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The showpiece of this former townhall is the Council Hall or ‘court room’ on the first floor. Every half hour, we show our multimedia presentation ‘Sloten, the ideal town’, which gives you a surprising view of Sloten. There are also two display cases where you can look at several objects from the administrative history of this council hall, such as, for example, the copper voting beans, for the members of the council to vote with, the Mayor’s seat and the president’s gavel.
Don’t forget to look upwards at the exceptional, original plaster detailing above the fireplace, the door and on the ceilings.
IIn the vertrekzaal – the other room on the first floor – you can see an outline of the history of Sloten. The enormous image on the curved wall is a copy of the map made by Nicolaas van Geelkerken in 1616. The niches in the wall hide small theatres containing objects that illustrate special stories from the history of the town.
In 1984 the municipality of Sloten was abolished and the last mayor closed the door of the town hall behind him. The chests of drawers contain historical information about the town. You’ll find ancient pictures, objects and artefacts illustrating what Sloten looked like in earlier times!
Remember, you are allowed to open all the drawers yourself!
One of the scenes we bring to life in the is a disastrous episode that took place with a beer barge during the eighty-year war against the Spaniards. It’s our own variation of the Trojan Horse!
12 May 1588. Pier Lupckes from the neighbouring village of Tjerkgaast, had the nefarious plan to invade Sloten, but that’s not so easy: the town, with all its ramparts was difficult to attack. With the Spanish troupes of Philips II as allies, Lupckes thought he had found a way to get the rebellious town under control: two skippers from Grouw - Dotte Sibles and Stomme Jelmer, agreed to let a number of Spanish soldiers hide in the hold amongst the beer barrels. But an observant town guard discovered them and raised the alarm. A really fierce and bloody battle then took place between the town’s brave civic guard and the hostile Spaniards!
After a betrayal of this gravity Pier Lupckes had to die and, two weeks later he was publicly beheaded in Sloten. His head was then put on a pole and ‘exhibited’ near the gate.
This famous event is re-enacted every three years with the town as backdrop.
Sloten was formed in the thirteenth century as a settlement near a small, stone-fortified house, a ‘stins’ (typical for Friesland), which was owned by the family Van Harinxma thoe Slooten and stood at the crossing of the trading road from Bentheim to Stavoren.
Sloten was first mentioned as a town in the charter of 30 August 1426 and, in 1523, the little town was the last Frisian fortress to fall into the hands of the heirs of the Counts of Holland. During the siege of Sloten in 1523, where forces from Friesland and Gelderland were stationed, the Dutch nobleman Jan II van Wassenaer was fatally injured. Van Wassenaer was the last Dutchman killed in the battle of the reign over Friesland.
Sloten was located on an important waterway which ran from Sneek to the Zuiderzee and then further to the trading cities on the Ijssel. In Sloten this waterway crossed the road from Germany to Stavoren (Starum). At this crossing, one could charge users a toll and exercise strategic control. The country road went via Doniawerstal over the ‘gaasten’ (sand ridges) to Sloten, where you could cross the water by bridge, to Gaasterland and then further to Stavoren - a large and important trading city in the middle ages.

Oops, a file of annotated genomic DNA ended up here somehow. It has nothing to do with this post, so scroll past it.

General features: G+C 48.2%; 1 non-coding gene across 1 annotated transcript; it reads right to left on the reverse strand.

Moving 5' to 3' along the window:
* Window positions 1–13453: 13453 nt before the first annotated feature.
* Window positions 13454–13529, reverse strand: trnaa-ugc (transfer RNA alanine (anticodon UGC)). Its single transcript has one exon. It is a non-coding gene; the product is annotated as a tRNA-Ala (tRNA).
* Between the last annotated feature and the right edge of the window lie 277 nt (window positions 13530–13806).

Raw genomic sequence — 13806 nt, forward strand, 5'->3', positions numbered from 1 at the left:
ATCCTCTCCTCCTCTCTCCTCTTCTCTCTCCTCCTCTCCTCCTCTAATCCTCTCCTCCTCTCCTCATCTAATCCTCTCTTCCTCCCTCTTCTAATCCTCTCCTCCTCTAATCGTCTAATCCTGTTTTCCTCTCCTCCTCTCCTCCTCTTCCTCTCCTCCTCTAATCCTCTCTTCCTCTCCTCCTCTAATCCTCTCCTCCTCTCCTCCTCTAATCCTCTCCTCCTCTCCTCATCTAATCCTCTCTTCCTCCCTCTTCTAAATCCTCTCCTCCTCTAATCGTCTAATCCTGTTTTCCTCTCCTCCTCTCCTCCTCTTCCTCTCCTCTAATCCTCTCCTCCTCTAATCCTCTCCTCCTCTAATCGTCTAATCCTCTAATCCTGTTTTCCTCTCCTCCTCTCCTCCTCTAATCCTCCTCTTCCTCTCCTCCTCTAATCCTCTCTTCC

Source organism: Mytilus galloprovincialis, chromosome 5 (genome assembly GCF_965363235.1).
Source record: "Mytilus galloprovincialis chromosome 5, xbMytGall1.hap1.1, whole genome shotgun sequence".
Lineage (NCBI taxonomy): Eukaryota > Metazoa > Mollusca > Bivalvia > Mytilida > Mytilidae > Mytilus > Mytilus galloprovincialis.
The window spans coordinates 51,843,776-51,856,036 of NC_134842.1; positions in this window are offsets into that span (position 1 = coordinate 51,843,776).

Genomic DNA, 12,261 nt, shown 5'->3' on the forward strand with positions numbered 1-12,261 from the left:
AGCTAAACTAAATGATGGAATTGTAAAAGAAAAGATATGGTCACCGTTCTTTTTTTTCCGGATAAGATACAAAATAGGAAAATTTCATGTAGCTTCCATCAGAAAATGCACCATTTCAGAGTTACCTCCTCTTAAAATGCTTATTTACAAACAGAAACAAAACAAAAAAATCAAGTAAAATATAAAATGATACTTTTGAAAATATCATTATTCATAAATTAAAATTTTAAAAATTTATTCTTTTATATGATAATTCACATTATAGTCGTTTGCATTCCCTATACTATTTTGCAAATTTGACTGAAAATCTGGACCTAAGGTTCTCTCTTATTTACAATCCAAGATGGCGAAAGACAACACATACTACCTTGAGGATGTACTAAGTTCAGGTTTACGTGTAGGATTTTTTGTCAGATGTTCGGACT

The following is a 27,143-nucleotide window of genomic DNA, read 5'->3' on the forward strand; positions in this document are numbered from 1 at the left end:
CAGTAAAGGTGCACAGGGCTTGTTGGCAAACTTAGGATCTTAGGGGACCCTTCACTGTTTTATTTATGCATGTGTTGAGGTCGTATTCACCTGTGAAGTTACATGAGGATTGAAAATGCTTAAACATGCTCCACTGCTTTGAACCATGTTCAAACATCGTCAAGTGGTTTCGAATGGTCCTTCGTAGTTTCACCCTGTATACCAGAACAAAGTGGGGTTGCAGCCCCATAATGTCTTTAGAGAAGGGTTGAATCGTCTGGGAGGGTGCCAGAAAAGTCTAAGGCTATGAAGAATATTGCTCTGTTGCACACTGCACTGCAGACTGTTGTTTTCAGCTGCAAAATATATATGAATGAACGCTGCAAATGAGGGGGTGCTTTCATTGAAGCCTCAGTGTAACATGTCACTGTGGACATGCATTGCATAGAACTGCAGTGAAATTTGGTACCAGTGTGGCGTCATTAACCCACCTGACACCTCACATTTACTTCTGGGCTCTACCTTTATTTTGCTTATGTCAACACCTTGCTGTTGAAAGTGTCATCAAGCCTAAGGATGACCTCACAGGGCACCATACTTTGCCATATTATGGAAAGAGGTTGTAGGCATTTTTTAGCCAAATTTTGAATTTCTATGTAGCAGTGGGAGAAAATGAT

The video shows how Sloten owes its existence to a major ecological disaster in the Middle Ages (Dutch spoken, with English and German subtitles available).
The sequel of this story can be viewed in the next video: why is the smallest of the 11 Frisian cities so ideal? And what do magic lantern pictures have to do with it? (Dutch spoken, with English and German subtitles available.)
These days, Sloten is no longer of strategic importance but is now popular with water sports enthusiasts, day-trippers and people looking for a pleasant environment to live in. A marina was constructed on the south side of the little town in the seventies, and is the site of a number of water sports companies. There is also a large factory in Sloten which is part of the Nutreco-group, producing milk substitutes for young farm animals (calves, piglets, etc.). And of course, there are livestock concerns all around Sloten which form an important basis for the local economy.
The town is fortunate enough to have retained almost all of the original ramparts and the entirety of the original structure of Sloten. The fortress was designed and built by the well-known fortress builder, Menno van Coehoorn, who was buried in Wijckel, a nearby village. In fortress terms, because of its onion shape (it is called Sipelstêd, onion town), Sloten was an ideal town to defend. Sipelsneon (Onion Saturday,) is held in Sloten on the last Saturday of June, so this year it will be on 23 June.
Sloten is one of the 11 towns in Friesland, so skaters participating in the 11-city tour used to come right through. This video is a documentary of the first one in 1909. (English and German subtitles available.)
Unfortunately, nowadays, this is more history than it is reality! So, you can only look at nostalgic pictures or make the tour yourself on a bike, a canoe or on foot. In our Tourist Information Office, you’ll find maps with routes and lots of information about all the options.